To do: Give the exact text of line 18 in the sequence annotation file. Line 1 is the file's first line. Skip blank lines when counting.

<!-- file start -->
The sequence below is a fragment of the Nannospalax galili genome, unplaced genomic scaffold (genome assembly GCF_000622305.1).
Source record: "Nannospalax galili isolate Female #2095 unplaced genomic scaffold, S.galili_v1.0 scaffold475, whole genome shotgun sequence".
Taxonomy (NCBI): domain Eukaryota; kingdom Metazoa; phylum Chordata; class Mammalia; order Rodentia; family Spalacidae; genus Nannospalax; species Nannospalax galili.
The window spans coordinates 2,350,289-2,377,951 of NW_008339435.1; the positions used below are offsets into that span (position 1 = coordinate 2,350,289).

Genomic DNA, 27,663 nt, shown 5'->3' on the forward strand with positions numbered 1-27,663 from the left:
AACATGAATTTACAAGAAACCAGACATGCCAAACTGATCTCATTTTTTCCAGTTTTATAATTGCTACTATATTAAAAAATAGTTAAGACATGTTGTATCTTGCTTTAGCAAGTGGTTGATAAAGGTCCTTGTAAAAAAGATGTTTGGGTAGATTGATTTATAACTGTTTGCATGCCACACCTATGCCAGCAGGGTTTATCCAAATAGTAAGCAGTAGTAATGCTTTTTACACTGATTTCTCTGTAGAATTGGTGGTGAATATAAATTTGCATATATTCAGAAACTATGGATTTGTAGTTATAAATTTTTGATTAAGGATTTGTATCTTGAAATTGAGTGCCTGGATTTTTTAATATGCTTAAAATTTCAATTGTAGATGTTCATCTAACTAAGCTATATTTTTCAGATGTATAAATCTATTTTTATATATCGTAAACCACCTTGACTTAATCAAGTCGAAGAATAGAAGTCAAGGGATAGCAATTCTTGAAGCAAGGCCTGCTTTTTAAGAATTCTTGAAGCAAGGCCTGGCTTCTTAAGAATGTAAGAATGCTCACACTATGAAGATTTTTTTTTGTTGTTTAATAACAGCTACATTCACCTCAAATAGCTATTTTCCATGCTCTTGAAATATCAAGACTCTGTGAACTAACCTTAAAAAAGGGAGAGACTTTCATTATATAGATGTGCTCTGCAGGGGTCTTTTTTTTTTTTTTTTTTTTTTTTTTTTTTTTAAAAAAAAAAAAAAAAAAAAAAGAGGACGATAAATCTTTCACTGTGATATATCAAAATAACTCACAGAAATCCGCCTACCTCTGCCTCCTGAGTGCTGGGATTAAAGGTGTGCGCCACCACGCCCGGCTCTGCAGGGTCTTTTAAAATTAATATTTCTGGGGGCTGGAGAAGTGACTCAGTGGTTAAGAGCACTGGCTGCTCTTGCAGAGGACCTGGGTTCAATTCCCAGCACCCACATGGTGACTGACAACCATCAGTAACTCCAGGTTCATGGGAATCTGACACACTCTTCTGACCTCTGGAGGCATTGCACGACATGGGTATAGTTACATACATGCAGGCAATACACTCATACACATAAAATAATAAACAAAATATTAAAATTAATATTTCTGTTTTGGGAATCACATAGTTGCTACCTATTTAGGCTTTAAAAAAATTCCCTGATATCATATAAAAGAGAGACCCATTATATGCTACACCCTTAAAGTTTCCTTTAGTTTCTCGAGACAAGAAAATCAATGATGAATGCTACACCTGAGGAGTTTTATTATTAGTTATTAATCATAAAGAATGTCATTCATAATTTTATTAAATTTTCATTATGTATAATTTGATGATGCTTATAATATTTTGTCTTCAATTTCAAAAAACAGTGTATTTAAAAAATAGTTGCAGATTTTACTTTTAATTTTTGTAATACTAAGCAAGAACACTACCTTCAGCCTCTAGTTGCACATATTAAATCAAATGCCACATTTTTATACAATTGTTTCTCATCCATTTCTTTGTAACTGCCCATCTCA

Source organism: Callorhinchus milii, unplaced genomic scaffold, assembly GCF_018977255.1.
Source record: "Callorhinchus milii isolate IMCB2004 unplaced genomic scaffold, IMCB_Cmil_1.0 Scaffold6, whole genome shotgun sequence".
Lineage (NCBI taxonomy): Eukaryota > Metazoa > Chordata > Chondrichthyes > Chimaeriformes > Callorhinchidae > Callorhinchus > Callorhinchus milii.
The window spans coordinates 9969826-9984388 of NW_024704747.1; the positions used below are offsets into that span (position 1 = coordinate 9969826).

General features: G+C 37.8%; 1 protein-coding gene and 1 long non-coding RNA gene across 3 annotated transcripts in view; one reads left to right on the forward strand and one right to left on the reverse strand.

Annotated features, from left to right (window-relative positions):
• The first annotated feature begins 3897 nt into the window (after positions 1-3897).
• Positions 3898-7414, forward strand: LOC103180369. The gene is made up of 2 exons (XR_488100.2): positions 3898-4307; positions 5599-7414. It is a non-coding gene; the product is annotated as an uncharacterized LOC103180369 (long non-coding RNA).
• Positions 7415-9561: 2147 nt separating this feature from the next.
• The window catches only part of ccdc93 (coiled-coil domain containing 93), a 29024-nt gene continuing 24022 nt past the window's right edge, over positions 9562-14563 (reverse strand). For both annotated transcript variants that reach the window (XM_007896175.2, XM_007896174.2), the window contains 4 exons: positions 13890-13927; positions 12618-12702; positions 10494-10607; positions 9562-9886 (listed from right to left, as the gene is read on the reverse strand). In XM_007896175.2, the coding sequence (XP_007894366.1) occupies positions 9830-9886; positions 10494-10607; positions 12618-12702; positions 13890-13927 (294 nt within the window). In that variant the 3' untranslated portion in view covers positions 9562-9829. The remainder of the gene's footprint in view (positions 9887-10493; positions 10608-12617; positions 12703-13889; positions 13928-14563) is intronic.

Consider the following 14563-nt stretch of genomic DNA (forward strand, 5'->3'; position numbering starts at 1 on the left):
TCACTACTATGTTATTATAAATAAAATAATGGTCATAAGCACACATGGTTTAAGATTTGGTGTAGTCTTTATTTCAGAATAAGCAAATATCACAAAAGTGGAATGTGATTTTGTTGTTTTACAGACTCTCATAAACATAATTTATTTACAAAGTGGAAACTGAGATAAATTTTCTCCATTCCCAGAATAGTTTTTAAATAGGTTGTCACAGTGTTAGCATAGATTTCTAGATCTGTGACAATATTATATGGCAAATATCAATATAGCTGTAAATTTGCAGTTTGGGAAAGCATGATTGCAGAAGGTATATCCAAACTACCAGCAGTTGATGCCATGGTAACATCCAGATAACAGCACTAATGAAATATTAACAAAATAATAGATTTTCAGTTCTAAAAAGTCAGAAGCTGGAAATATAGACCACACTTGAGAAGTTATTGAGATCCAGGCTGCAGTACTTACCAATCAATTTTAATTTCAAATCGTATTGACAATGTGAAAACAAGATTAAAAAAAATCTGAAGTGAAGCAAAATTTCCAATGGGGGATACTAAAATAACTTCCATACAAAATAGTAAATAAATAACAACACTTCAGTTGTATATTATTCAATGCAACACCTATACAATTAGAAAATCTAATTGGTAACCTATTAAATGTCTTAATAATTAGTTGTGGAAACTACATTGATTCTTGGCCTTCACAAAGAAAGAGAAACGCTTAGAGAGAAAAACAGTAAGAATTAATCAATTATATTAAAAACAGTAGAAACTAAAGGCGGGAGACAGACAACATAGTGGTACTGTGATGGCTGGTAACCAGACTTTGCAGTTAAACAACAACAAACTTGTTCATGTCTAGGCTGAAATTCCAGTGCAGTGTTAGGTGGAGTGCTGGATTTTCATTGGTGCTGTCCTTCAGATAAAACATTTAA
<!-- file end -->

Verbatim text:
TCACTACTATGTTATTATAAATAAAATAATGGTCATAAGCACACATGGTTTAAGATTTGGTGTAGTCTTTATTTCAGAATAAGCAAATATCACAAAAGTGGAATGTGATTTTGTTGTTTTACAGACTCTCATAAACATAATTTATTTACAAAGTGGAAACTGAGATAAATTTTCTCCATTCCCAGAATAGTTTTTAAATAGGTTGTCACAGTGTTAGCATAGATTTCTAGATCTGTGACAATATTATATGGCAAATATCAATATAGCTGTAAATTTGCAGTTTGGGAAAGCATGATTGCAGAAGGTATATCCAAACTACCAGCAGTTGATGCCATGGTAACATCCAGATAACAGCACTAATGAAATATTAACAAAATAATAGATTTTCAGTTCTAAAAAGTCAGAAGCTGGAAATATAGACCACACTTGAGAAGTTATTGAGATCCAGGCTGCAGTACTTACCAATCAATTTTAATTTCAAATCGTATTGACAATGTGAAAACAAGATTAAAAAAAATCTGAAGTGAAGCAAAATTTCCAATGGGGGATACTAAAATAACTTCCATACAAAATAGTAAATAAATAACAACACTTCAGTTGTATATTATTCAATGCAACACCTATACAATTAGAAAATCTAATTGGTAACCTATTAAATGTCTTAATAATTAGTTGTGGAAACTACATTGATTCTTGGCCTTCACAAAGAAAGAGAAACGCTTAGAGAGAAAAACAGTAAGAATTAATCAATTATATTAAAAACAGTAGAAACTAAAGGCGGGAGACAGACAACATAGTGGTACTGTGATGGCTGGTAACCAGACTTTGCAGTTAAACAACAACAAACTTGTTCATGTCTAGGCTGAAATTCCAGTGCAGTGTTAGGTGGAGTGCTGGATTTTCATTGGTGCTGTCCTTCAGATAAAACATTTAA